The bicycle wheel is an amazing thing: more so in racing. A delicate swirl of thin spokes tensioned to the rim, its strength belies it delicacy and lightness. Wheels are often the one of the first serious upgrades a recreational rider will experience and it often comes with sticker shock.
With touring and the type of commuting I do, I have a beefy 36 spoke count. I need this because I’m a big guy carrying plenty of luggage and ride rough, pot-holed streets. Every now and then, I’ll notice a slight-offness to my ride, maybe a wobble, maybe a brake rubbing. On examination, sure enough, my one of the wheels have fallen out of “true.” This week it was one of my rear wheel spokes that had snapped. With just one spoke missing, the entire wheel starts to lose its tension, the rim its strength, and quickly you can go from “bomb-proof” to catastrophe.
Taking my wheel in for repairs this week had me thinking about Floyd Landis.
Adults lie. It’s a necessary skill that we must negotiate. As we mature, we learn what’s acceptable and which would actually shame us. Our integrity is a bit like a wheel, delicate but strong, and if perfectly aligned better for its many parts. Maybe, we can get away now and again with calling in sick to work to go riding, or skipping a party with a feigned commitment, but it we did it too often, everyone would notice and it’d be a bit like breaking spoke. Your credibility would be strained, and lacking the right tension, would come undone. It would be difficult and costly to repair.
Floyd Landis, with his positive B-test, is proving to be a liar. I’ve got a bit of experience with folks who believe their own lies, and so I don’t doubt that he rode in to Paris, exhaulted in a well-deserved victory, instead of a secret sense of shame. The whole time, it’s like he was riding on cobblestone with a broken spoke, and it’s sad now to see that how one lie, badly picked, can undo the whole. Better and more manly to admit the truth and get on with things than hire a lawyer to change the daily reasoning for finding synthetics in his blood. At least he’d be truing.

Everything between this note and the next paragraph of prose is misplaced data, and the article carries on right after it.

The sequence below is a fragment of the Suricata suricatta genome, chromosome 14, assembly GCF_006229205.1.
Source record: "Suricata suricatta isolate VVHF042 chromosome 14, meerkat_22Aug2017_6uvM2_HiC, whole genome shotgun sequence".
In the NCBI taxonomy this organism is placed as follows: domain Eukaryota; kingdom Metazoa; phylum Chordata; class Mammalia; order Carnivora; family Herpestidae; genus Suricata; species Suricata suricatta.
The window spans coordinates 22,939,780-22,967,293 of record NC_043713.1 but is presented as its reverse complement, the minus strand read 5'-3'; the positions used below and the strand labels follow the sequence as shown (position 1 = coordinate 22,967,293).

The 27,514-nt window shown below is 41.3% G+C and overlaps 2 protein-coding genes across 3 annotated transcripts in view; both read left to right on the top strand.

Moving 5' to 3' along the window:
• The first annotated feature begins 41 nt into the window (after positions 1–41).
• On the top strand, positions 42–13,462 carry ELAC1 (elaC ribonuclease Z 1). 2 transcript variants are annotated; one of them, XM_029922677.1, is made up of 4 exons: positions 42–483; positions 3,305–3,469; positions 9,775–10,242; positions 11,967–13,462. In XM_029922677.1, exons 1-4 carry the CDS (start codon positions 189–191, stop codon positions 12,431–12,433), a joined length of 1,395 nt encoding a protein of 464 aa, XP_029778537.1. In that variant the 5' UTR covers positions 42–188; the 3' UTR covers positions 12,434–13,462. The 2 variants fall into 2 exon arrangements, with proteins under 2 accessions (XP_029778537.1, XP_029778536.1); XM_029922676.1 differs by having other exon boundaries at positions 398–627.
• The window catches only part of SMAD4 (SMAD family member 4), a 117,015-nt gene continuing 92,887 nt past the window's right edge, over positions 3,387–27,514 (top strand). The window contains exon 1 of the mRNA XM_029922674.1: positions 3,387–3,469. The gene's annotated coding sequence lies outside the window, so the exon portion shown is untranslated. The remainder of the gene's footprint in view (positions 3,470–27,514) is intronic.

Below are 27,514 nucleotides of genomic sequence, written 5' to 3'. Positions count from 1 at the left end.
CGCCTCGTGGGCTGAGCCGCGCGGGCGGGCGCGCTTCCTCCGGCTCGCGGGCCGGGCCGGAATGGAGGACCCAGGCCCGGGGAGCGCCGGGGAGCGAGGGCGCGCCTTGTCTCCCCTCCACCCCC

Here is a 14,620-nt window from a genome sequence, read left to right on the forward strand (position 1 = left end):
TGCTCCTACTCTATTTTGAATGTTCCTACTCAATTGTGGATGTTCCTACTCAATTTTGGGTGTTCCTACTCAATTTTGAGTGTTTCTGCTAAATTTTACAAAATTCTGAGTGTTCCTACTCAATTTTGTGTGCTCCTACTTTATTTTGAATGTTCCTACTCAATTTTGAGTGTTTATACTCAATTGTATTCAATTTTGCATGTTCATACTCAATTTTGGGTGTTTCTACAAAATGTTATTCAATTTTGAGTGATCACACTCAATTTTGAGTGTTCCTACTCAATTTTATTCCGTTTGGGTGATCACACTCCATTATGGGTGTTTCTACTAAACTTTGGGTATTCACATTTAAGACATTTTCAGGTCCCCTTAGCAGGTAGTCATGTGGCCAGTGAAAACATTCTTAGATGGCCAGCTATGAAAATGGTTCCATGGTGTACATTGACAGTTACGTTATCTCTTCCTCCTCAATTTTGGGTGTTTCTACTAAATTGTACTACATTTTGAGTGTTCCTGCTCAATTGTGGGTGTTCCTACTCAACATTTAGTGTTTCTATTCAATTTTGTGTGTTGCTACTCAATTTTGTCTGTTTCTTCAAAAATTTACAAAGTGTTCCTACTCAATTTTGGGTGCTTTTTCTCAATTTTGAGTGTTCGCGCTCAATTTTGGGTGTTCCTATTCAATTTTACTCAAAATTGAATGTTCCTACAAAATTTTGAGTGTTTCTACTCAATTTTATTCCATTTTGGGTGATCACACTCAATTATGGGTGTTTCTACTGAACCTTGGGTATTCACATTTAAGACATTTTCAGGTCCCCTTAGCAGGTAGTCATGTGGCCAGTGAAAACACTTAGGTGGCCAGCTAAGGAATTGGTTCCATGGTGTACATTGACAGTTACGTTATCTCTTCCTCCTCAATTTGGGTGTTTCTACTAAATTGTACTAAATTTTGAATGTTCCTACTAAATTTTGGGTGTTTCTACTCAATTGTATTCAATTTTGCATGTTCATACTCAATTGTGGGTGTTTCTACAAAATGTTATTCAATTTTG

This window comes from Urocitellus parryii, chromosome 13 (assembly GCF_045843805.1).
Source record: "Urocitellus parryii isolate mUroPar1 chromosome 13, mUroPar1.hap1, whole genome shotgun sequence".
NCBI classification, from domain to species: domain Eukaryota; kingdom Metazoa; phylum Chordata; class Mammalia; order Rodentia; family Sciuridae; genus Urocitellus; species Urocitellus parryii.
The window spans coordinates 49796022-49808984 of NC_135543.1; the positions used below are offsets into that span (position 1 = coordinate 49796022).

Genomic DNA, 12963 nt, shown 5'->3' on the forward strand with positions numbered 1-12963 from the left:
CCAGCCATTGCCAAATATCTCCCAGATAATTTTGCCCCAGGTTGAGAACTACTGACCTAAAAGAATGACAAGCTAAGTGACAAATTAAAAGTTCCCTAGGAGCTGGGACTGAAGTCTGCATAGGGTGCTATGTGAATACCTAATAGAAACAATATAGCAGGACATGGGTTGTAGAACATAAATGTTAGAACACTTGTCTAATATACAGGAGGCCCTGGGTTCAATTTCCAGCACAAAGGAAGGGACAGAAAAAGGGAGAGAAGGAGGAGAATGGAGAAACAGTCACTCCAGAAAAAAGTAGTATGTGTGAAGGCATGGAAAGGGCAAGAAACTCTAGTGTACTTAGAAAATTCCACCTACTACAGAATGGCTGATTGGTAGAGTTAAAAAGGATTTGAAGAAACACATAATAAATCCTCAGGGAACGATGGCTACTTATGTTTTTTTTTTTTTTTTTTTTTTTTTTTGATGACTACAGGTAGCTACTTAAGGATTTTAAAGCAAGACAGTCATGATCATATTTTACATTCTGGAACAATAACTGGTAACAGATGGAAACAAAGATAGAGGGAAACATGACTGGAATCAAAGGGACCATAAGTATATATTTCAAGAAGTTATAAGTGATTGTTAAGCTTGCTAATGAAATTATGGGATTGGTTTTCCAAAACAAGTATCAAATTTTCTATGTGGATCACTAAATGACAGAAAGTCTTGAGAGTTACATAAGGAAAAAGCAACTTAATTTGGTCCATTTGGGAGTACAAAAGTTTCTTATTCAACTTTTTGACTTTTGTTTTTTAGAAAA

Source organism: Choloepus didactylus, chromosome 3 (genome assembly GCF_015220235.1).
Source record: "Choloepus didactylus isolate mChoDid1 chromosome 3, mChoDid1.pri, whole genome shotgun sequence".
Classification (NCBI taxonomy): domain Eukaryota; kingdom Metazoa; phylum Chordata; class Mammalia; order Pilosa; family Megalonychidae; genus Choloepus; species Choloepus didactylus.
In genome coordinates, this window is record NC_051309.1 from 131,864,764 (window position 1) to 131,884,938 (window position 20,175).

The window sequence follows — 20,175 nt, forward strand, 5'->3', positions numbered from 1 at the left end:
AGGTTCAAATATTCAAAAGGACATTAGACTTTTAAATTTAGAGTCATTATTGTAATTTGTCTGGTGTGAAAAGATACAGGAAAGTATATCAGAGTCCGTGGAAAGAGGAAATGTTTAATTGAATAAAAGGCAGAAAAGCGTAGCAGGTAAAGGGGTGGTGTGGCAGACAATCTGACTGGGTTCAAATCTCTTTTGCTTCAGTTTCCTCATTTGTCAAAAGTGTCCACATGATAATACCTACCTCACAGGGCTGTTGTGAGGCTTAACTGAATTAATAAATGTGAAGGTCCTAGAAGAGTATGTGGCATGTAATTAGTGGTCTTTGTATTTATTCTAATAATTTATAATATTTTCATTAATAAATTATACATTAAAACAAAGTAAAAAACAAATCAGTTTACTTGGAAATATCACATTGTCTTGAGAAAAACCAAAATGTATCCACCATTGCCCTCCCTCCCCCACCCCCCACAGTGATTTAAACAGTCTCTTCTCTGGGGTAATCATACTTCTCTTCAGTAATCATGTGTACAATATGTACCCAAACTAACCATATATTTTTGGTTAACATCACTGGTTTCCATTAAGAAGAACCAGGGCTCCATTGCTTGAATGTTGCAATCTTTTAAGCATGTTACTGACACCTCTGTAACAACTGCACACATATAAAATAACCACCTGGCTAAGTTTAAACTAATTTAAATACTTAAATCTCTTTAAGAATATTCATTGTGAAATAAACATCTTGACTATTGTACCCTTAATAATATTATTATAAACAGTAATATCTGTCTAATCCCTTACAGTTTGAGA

There are many sad things about this episode.
The unlikely runner-up, Oscar Pereiro, who displayed humility and determination to keep his lead with his own once-in-a-lifetime time trial, will now have an asterisks next to his victory, and while he’ll claim the money and start next year in yellow, his one chance to ride down the Champs Elyeese is gone.
Landis’s parents, God-fearing Mennonites, shoved into the limelight, first with his victory and now in his fall, what must they think about the world outside? Their wayward son’s hometown parade shelved. I admired their reticence to show any sense of pride in Floyd’s accomplishments, and now they look wiser for it.
The 17th stage ride, alone and attacking, was for me an inspiration. No one admits that there are drugs that would have made that ride, after his collapse the day before, as stunning as it was without some mental grit, but for me it’s a tarnished, ugly thing now.
The Phonak domestiques, riders who have no chance ever of winning the Tour, who toil to keep their leader in contention, doing things like riding in front to block the wind and chasing breakaway riders. What must they be thinking? Something along the lines of “I just rode 3,000 miles and destroyed my body for a phony.” Phonak is a notoriously drugged-up squad (with Tyler “Must have been a Body Double” Hamilton as the poster boy of dopped liars). They were weak this year, often not able to lend a hand to Floyd, but then when we know what we know now, why would you want to?
Floyd’s career is over. He’s been fired by his team. He’ll be rightly striped of his Tour victory, that one thing he has worked his short life to achieve. More importantly, his credibility is gone and he will never get it back. The saddening truth is what started as one small lie, who knows how long ago, like a loose spoke, has undone his integrity. It lies there rattling and tragic, like busted rim.